16 this publication. I was very interested in making these photographs. I
17 was making -- taking the photographs, but I didn't have the paper in order
18 to be able to print them. All I had was the film, not the paper.
19 Q. And this -- this monograph, it was some sort of war record of the
20 activities of the Sarajevo-Romanija Corps from 1992 to 1994; is that
22 A. That was the idea. But it's something that was very hard to get
23 going. My task was to take the photographs, take photographs of the
24 Serbian soldiers in certain places, to photograph handsome, neat soldiers,
25 to go around this whole area. However, this didn't come to anything
1 practically because at the time I didn't have enough material. There were
2 also some other factors that prevented that. I don't know who was in
3 charge of perhaps writing something.
4 Q. The -- wasn't the chairman of this committee Major General
5 Dragomir Milosevic?
6 A. I don't know that, and this is the first time that I'm hearing
7 that a commission was formed and that General Milosevic would be at the
8 head of that commission. In any case, I was entrusted with taking or
9 making the photographs. However, we didn't have material. It was not
10 possible for us to actually print the photograph. We were waiting for the
11 material to arrive for the photographs to be printed and then to make this
12 brochure or this publication, but we really couldn't complete the job.
13 Q. Sir, I would ask that the information you've just given has
14 already been given to us, so please just try to stick to the questions I'm
16 Now, isn't it also correct that the deputy chairman was
17 Colonel Ljubo Kosovac? Is that something that you remember?
18 A. I remember that Ljubo Kosovac was before Colonel Dragicevic. He
19 was at that post. And I know that Ljubo Kosovac -- I think it was Ljubo.
20 Kosovac in any case is his last name. He told me I should be working on
21 this publication and that I should be preparing material, photographs to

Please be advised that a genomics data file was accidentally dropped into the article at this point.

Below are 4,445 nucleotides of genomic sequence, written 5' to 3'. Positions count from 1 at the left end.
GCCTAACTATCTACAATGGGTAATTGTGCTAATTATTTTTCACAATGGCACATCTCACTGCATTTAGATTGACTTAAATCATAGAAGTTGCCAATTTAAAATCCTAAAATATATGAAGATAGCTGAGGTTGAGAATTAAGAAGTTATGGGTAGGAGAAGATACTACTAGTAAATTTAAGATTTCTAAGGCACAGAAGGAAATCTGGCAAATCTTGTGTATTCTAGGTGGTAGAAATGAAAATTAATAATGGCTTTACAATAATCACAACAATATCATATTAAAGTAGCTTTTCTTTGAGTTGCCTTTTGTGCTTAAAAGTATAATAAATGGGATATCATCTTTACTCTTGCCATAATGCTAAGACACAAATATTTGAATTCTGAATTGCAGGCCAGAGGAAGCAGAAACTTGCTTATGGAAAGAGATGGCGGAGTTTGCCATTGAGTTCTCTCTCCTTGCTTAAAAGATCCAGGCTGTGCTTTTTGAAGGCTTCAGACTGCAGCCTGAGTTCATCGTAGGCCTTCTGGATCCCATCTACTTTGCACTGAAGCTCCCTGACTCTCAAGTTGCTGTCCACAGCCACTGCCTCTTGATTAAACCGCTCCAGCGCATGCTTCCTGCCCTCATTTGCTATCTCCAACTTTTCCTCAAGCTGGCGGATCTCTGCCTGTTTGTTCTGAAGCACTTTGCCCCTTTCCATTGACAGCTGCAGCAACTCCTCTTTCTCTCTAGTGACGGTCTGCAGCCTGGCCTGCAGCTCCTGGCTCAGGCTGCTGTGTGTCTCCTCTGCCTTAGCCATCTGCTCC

22 go and make the photographs when the necessary material became available.
23 Q. I'm going to show you a document, and perhaps it might -- it might
24 jog your memory.
25 MR. SACHDEVA: If I could ask for 65 ter 03450 to be brought up,
2 Q. Now, sir, you see on the right-hand side of the screen --
3 A. I see it.
4 MR. SACHDEVA: Perhaps I could ask for this not to be broadcast.
5 Can I confirm that it's not being broadcast? Thank you.
6 Q. Now, sir you see at the top it's dated 17th of May, 1994, and that
7 it comes from the Sarajevo-Romanija Corps command. Do you see that?
8 A. Can you please repeat the date again? I don't see it here.
9 Q. It's at the top. 17th of May, 1994. Top -- the top left-hand
11 A. There are numbers here that I cannot understand. I'm not sure
12 that this first part of the number is a date.
13 Q. Well, we can agree that it's 1994, can't we?
14 A. I think that this was in 1994.
15 Q. And if you look under item -- if you look under item 2, it states
16 that: "An editorial board of the following members shall be responsible
17 for producing the monograph," and the first name you see there is the
18 chairman, "predsednik," Major General Dragomir Milosevic. Do you see
20 A. Yes, I do.
25 Q. And if we could move to the third page in the English. And you'll
1 see, sir, that item 8 that it states that: "The commands of the units
2 shall include in this material items on the engagement of the SDS, the
3 Serbian Democratic Party; the Crisis Staff, the Orthodox Church, the
4 Ministry of the Interior and the municipalities ..."
5 You see that written there?
6 A. Yes, I do and I've read that.
7 Q. And you see that it's signed by General Galic at the bottom?
8 A. Yes, I do.
9 MR. SACHDEVA: Mr. President, I tender this document under seal.
10 JUDGE ROBINSON: Yes, we admit it.
11 THE REGISTRAR: As P911 under seal, Your Honours.
12 JUDGE HARHOFF: Mr. Sachdeva, just for -- to be sure that I have
13 not overlooked something, what is it you wish exactly to show the Court by
14 admitting this document?
15 MR. SACHDEVA: Your Honour, the --
16 JUDGE HARHOFF: The relevance.
17 MR. SACHDEVA: I understand. The relevance -- I submit that the
18 relevance is this: The -- the document clearly shows that in 1994, in
19 May, when the accused was, as is recorded here, already a general and the
20 chief of staff of the Sarajevo-Romanija Corps, that he was responsible for
21 the production of a record of the Sarajevo-Romanija Corps combat
22 activities, I suggest, and the activities of the Sarajevo-Romanija Corps.
23 And therefore, in our submission it goes to -- notice to the accused as we
24 have alleged in our indictment that when Dragomir Milosevic was -- when
25 the accused was the chief of staff prior to taking over the command, he
1 would have -- we suggest would have been -- would have knowledge of the
2 activities of the Sarajevo-Romanija Corps, would have knowledge of the
3 crimes -- alleged crimes of the Sarajevo-Romanija Corps and taken that
4 knowledge with him as he became commander of the Sarajevo-Romanija Corps.
5 So in our submission this -- this is part of that circumstantial evidence.
6 JUDGE HARHOFF: Thank you.
7 JUDGE ROBINSON: Mr. Tapuskovic.
8 MR. TAPUSKOVIC: [Interpretation] Your Honours, of course I will
9 not be raising any matters. If the document is admitted as a Prosecution
10 exhibit, I will deal with it in my re-examination. I only wish to state
11 the following: When you will be assessing the relevance of the document,
12 you have to keep in mind the fact that the witness said that he had known